-The presidential commission on cutting the U.S. deficit is now advocating that the U.S. military cancel the Short Takeoff, Vertical Landing (STOVL) version of the F-35, so if Japan was interested in that version (which would be operable from the Hyuga and 22DDH helicopter destroyers) it could potentially be out of luck. The commission is also recommending that the U.S. halve purchases of the F-35A and F-35B, which will make the remaining planes even more expensive for everybody.

The idea of Japan hitching its wagon to a new, overpriced and behind schedule fighter plane (F-35) seems ill-advised, but Japan is determined to buy the latest American technology. Not even older American fighter designs will apparently do. American fighters are Japan’s status symbol, reflecting Japan’s access to the very best American technology and Japan’s importance to America.

The article also says that the F-35 buy will leave the Japanese fighter industry high and dry:

Japan’s move would bring an end to domestic production of jet fighters for the first time since 1955 when Mitsubishi Heavy Industries Ltd. began licensed production of the F-86, as the company will have to terminate its production of the F-2 after delivering the aircraft for fiscal 2011 through March 2012.

Just think: 10 years after the end of World War II the United States was letting Japan manufacture world-class fighters. And yet today it denies Japan their contemporary equivalent, after 65 years of peace. It’s a humiliating slap in Japan’s face. To observe Japan turning its back on its domestic industry in order to chase the F-35, after being spurned  from the F-22, is embarrassing. Where’s the leadership?

Maybe it’s best to not get too worked up about the Kyodo article. It could be, frankly, bullshit. Then again, all of the above is a real, possible outcome were Japan to actually choose the F-35.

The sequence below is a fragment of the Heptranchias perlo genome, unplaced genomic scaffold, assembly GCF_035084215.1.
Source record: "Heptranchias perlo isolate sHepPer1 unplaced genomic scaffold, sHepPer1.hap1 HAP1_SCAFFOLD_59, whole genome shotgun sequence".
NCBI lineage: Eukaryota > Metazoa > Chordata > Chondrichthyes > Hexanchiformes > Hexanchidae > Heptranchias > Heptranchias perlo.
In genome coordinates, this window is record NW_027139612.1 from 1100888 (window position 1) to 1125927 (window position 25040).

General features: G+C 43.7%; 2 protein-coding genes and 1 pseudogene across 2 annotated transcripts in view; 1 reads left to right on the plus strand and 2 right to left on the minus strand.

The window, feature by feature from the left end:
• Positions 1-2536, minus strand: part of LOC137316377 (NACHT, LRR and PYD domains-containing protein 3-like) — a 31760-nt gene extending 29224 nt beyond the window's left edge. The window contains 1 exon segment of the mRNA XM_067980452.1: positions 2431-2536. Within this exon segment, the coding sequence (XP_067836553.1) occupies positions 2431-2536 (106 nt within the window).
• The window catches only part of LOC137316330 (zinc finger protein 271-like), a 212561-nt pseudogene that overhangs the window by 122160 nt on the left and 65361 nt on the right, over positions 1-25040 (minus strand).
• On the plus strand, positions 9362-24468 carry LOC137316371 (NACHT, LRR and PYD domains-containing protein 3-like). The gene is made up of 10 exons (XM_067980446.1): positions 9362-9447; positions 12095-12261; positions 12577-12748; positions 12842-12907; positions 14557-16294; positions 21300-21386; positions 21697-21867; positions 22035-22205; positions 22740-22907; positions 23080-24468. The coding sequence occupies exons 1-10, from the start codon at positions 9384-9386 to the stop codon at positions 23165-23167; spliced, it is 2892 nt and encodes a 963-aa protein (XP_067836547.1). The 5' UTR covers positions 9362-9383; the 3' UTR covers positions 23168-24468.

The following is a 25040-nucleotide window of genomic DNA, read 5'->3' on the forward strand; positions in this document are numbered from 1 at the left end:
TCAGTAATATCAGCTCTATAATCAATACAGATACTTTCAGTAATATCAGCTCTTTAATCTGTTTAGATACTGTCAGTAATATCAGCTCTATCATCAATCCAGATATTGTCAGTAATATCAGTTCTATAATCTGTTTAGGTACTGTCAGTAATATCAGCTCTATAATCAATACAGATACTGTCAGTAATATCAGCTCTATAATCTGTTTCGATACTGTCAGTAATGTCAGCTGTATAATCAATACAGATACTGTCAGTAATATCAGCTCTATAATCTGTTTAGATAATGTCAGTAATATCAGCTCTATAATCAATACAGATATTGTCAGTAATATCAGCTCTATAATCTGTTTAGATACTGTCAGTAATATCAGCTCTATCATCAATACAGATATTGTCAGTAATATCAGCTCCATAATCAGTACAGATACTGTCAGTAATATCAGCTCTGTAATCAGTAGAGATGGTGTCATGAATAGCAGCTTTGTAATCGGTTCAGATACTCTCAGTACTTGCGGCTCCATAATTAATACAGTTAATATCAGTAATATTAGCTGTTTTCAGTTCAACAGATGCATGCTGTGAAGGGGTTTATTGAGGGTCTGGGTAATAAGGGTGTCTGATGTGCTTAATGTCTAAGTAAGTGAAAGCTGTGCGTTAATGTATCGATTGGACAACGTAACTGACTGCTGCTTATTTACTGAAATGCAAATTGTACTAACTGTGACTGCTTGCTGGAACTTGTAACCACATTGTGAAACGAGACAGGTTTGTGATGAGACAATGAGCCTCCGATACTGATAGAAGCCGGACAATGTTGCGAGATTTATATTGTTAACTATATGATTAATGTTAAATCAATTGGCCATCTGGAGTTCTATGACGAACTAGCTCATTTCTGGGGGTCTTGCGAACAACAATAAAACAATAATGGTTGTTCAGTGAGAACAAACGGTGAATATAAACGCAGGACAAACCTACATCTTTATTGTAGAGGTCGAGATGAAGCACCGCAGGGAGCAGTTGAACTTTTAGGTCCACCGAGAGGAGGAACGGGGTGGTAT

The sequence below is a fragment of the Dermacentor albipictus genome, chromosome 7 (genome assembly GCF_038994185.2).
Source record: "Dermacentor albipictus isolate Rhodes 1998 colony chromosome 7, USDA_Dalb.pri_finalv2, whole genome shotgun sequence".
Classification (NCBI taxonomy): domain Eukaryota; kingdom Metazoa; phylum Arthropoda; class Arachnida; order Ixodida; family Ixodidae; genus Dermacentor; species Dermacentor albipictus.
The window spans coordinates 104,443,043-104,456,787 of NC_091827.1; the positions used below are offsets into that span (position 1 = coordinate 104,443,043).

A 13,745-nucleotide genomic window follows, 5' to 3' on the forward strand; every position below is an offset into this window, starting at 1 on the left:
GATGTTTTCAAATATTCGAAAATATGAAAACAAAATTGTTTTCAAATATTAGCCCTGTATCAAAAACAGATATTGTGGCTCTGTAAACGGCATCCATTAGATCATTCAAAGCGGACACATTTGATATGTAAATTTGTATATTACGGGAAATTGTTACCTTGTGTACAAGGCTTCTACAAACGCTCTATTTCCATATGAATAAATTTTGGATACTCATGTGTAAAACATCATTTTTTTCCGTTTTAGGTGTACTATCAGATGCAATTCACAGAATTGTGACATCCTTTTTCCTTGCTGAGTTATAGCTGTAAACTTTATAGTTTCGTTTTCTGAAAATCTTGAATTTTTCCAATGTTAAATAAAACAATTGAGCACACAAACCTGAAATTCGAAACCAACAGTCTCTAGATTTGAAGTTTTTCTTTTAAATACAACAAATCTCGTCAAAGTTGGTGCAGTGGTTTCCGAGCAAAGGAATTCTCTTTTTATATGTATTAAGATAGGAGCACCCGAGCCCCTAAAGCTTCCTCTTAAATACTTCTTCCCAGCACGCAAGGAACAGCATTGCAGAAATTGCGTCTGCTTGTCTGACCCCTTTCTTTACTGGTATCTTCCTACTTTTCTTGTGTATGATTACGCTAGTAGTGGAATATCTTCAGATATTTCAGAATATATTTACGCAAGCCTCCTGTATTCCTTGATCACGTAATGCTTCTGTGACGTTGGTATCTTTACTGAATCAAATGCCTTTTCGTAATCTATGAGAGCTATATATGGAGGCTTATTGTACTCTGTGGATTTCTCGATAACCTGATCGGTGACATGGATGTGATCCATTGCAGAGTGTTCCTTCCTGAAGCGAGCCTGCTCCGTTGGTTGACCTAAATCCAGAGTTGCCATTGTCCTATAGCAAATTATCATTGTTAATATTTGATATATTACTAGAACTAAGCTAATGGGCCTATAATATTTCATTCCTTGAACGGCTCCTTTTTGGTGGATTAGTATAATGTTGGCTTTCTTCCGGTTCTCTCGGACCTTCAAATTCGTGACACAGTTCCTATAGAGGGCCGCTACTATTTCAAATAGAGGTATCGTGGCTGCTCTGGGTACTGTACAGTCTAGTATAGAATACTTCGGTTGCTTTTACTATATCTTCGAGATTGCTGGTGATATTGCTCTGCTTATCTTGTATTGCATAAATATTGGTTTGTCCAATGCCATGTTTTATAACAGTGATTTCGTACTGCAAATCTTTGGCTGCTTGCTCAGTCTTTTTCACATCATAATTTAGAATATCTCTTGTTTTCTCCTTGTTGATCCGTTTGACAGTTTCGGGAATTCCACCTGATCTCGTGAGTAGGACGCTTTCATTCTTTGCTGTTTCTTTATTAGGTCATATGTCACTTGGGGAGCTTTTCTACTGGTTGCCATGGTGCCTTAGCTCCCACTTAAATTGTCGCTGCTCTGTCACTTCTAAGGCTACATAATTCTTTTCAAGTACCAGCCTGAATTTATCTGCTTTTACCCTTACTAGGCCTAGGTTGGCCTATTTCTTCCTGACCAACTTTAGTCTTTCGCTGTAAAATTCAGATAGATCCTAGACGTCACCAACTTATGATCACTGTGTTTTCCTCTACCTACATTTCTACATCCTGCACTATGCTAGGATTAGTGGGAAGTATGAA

There are still other alternatives. As a Boeing rep said on this blog a few months ago, Boeing could start delivering Super Hornets for Japan starting in 2015, with domestic production accounting for up to 75% per plane. Then there’s the F-16E, which includes conformal fuel tanks and an AESA radar, for the bargain price of $50-$55 million USD, or half the price of an F-35. And the Eurofighter Typhoon is a compelling plane, the purchase of which would be a retaliatory shot against America in return for banning Japan from the F-22 Raptor.

This blog’s opinion is that Japan should purchase an evolutionary design (Typhoon, F-16, F-18) and use the difference that would have been spent on the F-35 to invest in Japan’s fighter industry. It’s time for Japan to build its own fighters. Japan can no longer on getting top of the line American goods, so it might as well build its own. Put that extra money into ATD-X to ensure a top of the line Japanese fighter to replace the F-15J, and watch the American military-industry complex rue the day they set it all in motion.

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A contributor and editor at the blog War Is Boring, Kyle Mizokami started Japan Security Watch in 2010 to further understand Japan's defenses and security policy.
Kyle Mizokami has 536 post(s) on Japan Security Watch